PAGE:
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2022 Report Card: Patrik Nemeth

Signed for defensive depth, but did he become a defensive detriment?

NHL: DEC 17 Golden Knights at Rangers Photo by Joshua Sarner/Icon Sportswire via Getty Images

Expectations:

After parting ways with Tony DeAngelo and electing to not pursue Brendan Smith as a cheap defensive option, the Rangers brass turned towards free agency to shore up their defensive depth chart. This is where our protagonist Patrik Nemeth enters our story, ripe off of a disappointing playoff run with the Colorado Avalanche, the Rangers signed him to a 3-year $7,500,000 contract with an annual cap hit of $2.5 million. On top of this, they gave him a modified NTC where he could provide a list of eight teams to which he wouldn’t accept a trade.

At the time, hopes were, well, not entirely hopeful amidst the Rangers’ fanbase and their overall thoughts on Nemeth as a Blueshirt. Whether he would end up as a treasured teammate or Ultimate Nemethith (credit Mike Murphy for that one folks), it was yet to be seen. Much wasn’t known about the Swedish defender, I wrote about his career before joining the Rangers, if you’re interested in reading you can check that out here. But overall thoughts were he would be a slightly stable and capable stay-at-home defenseman while helping young fellow countryman Nils Lundkvist acclimate to both North America and the NHL.

Performance:

2021-22 Stats: 63 GP, 2 G, 5 A,52 SOG, 16:38 TOI/GP, 102 BLK, 115 HIT

Mercifully, this report card will be a rather short one. Nemeth was signed with the best intentions. While with the Detroit Red Wings his play and possession stats trended positively when compared to the rest of the roster and generally he is considered an acceptable bottom pair defenseman. However, throughout the year Nemeth’s lack of footspeed and ability to break out of his own zone was consistently taken advantage of.

His most frequent partner, Braden Schneider, accounted for 34% of Nemeth’s ice time. Following Schneider was Nils Lundkvist, another rookie with whom Nemeth was paired with for 21% of his total ice time. Their underlying possession numbers were abysmal sporting a 41.5% Corsi with Schneider and 41.1% Corsi with Lundkvist.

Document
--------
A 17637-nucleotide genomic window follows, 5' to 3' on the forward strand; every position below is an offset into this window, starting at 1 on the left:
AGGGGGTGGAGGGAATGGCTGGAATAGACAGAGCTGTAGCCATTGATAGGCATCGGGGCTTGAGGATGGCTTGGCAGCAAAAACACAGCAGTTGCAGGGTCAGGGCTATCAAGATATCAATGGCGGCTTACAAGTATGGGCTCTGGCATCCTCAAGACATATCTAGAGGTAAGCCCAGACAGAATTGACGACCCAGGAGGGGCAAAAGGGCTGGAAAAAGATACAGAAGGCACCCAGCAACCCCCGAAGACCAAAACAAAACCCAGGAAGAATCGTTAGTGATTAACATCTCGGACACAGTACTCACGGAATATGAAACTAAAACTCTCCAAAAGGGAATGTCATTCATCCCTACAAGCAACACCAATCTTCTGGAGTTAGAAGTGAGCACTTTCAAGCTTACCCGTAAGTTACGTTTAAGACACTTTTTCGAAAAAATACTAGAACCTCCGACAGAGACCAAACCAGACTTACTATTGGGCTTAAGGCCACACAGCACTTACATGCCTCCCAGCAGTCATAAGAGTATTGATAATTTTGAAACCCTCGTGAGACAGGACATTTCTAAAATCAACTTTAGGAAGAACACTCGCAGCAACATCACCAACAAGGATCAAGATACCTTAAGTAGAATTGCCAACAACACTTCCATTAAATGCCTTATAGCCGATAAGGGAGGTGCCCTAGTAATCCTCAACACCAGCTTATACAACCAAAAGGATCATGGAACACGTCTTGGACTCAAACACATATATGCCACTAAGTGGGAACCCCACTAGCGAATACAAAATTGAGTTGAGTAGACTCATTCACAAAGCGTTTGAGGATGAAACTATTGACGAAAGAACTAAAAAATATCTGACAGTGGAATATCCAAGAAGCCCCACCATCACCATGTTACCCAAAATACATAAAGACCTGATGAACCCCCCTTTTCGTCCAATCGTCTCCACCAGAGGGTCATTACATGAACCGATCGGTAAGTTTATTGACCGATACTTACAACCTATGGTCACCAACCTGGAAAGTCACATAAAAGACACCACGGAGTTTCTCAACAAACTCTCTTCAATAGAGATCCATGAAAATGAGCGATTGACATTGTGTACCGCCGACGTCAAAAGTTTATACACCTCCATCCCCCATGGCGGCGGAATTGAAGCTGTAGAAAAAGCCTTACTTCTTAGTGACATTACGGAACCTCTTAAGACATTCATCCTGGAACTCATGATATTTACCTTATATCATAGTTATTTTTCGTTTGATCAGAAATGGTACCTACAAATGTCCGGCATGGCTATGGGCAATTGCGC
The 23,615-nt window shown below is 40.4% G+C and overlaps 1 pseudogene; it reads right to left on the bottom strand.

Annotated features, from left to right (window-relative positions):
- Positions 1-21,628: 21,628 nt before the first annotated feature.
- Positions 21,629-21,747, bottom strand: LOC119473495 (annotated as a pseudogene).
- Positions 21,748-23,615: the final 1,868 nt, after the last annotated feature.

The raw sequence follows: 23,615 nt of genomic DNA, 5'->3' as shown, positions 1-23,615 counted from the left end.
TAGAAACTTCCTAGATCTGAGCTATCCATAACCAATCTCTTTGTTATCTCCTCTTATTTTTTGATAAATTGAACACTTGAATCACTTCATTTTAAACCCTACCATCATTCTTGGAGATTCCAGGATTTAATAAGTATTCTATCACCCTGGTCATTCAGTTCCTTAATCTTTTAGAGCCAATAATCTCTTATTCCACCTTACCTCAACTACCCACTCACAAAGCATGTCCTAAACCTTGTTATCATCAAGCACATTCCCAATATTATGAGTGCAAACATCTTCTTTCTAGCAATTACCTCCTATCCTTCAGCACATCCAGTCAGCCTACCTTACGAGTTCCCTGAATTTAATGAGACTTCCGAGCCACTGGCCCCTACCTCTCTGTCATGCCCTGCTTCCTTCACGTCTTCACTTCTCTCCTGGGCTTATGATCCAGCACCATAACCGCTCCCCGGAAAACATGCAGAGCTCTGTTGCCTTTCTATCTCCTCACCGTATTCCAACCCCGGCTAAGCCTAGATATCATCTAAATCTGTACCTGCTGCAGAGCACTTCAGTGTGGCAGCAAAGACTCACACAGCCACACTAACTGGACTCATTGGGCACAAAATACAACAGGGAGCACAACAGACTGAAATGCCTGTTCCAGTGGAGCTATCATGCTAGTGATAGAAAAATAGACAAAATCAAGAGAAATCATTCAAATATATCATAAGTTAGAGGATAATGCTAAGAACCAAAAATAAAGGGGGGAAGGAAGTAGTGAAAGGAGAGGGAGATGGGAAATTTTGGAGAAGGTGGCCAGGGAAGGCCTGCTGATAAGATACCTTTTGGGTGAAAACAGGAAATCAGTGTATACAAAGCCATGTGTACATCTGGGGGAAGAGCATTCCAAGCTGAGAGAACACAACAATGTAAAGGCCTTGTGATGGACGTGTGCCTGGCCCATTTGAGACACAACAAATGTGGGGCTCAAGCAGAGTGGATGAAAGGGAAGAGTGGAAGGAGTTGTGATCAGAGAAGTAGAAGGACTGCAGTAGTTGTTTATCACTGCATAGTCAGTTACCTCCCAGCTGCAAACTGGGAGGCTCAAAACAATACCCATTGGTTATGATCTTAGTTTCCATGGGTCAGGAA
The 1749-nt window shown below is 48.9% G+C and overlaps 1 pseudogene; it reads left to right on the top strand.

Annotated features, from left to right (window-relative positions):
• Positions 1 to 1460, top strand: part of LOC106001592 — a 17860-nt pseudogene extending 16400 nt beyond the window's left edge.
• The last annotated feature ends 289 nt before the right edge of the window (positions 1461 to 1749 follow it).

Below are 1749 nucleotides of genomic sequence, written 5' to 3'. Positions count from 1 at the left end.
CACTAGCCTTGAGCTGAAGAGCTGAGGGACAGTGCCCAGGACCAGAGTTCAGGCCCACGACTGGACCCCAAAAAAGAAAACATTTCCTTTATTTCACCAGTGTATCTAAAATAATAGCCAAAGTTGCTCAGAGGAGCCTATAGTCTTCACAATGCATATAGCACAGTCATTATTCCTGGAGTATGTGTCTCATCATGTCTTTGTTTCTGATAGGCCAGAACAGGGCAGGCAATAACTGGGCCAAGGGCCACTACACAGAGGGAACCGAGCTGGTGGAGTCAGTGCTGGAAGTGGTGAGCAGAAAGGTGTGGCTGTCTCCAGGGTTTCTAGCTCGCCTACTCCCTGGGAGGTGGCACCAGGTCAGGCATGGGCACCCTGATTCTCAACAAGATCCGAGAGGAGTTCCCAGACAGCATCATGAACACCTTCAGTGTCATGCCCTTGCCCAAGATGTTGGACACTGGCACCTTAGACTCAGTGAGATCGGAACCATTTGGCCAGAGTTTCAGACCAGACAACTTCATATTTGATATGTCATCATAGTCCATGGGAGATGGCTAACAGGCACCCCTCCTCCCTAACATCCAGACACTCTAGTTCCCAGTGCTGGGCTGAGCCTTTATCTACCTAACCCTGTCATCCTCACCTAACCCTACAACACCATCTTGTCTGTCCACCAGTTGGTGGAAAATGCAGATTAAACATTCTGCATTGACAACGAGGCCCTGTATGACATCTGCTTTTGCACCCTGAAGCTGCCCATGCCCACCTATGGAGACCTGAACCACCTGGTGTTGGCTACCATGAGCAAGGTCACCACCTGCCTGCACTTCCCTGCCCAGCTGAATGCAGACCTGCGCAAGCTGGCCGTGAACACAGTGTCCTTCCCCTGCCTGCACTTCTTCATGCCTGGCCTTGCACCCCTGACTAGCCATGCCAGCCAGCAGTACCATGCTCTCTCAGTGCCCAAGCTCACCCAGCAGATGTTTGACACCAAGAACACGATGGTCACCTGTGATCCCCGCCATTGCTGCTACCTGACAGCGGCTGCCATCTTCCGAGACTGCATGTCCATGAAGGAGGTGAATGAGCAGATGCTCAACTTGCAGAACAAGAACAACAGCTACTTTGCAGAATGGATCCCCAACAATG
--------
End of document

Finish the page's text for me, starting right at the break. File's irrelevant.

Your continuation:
Upon first glance, his two most frequent partners were rookies, perhaps that’s the silver lining we could look for, was Nemeth’s poor play not entirely his fault? Well, if we expand our scope a bit we see the next two players Nemeth had the most ice time with in Jacob Trouba and Adam Fox, and their Corsi percentage was somehow worse earning a percentage as low as 25.6% while playing with Trouba. When looking at pairings with a minimum of 30 minutes together the only positive play exhibited by Nemeth was the 30 minutes he was paired with Braun where their Corsi broke even with 51.2%.

It took ten games for Nemeth to have a positive possession match and by definition, he actually didn’t as he came in with an exact 50% Corsi at 5v5. I’m sure you’re tired of hearing about analytics and Nemeth so the very last bit I will say is the majority of the defenseman on the New York Rangers had their worst or close to worse metrics when paired with him. It’s an unfortunate truth but a telling one that he struggled to acclimate to the Rangers’ playing style and this impacted others on the roster.